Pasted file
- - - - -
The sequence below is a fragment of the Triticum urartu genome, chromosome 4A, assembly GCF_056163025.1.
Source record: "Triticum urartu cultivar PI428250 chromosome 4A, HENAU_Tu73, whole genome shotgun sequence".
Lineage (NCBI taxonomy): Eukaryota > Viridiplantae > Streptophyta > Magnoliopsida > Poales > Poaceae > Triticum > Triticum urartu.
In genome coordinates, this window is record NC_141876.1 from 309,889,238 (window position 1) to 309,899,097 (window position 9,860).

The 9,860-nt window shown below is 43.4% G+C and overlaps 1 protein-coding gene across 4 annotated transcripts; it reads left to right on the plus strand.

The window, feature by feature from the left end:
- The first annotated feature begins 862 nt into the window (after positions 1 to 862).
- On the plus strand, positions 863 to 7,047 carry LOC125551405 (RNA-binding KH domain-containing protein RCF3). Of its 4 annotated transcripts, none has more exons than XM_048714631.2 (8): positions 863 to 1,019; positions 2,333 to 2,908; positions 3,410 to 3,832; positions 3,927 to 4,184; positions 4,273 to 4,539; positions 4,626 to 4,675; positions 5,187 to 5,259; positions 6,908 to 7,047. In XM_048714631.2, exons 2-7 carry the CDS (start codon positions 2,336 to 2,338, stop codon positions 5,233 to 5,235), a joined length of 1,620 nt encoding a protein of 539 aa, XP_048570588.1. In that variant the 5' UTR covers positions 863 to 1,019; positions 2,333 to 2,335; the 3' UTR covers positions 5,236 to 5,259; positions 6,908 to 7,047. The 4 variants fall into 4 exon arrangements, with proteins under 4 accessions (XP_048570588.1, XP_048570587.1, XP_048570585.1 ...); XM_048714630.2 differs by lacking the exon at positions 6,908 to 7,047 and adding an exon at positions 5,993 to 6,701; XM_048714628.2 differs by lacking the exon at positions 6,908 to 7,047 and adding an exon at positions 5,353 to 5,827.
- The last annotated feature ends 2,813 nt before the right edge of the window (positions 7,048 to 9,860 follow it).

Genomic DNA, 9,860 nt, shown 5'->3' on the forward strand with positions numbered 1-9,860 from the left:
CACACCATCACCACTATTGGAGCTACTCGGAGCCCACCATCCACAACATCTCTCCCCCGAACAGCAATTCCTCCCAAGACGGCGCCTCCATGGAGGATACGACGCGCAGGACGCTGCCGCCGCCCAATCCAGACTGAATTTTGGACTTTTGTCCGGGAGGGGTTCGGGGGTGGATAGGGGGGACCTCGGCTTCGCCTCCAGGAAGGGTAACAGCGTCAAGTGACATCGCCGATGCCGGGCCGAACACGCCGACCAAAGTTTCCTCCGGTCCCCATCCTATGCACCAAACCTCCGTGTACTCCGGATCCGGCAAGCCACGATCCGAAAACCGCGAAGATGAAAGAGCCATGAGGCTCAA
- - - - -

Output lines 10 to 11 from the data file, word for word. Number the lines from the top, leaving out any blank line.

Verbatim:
Genomic DNA, 9,860 nt, shown 5'->3' on the forward strand with positions numbered 1-9,860 from the left:
CACACCATCACCACTATTGGAGCTACTCGGAGCCCACCATCCACAACATCTCTCCCCCGAACAGCAATTCCTCCCAAGACGGCGCCTCCATGGAGGATACGACGCGCAGGACGCTGCCGCCGCCCAATCCAGACTGAATTTTGGACTTTTGTCCGGGAGGGGTTCGGGGGTGGATAGGGGGGACCTCGGCTTCGCCTCCAGGAAGGGTAACAGCGTCAAGTGACATCGCCGATGCCGGGCCGAACACGCCGACCAAAGTTTCCTCCGGTCCCCATCCTATGCACCAAACCTCCGTGTACTCCGGATCCGGCAAGCCACGATCCGAAAACCGCGAAGATGAAAGAGCCATGAGGCTCAA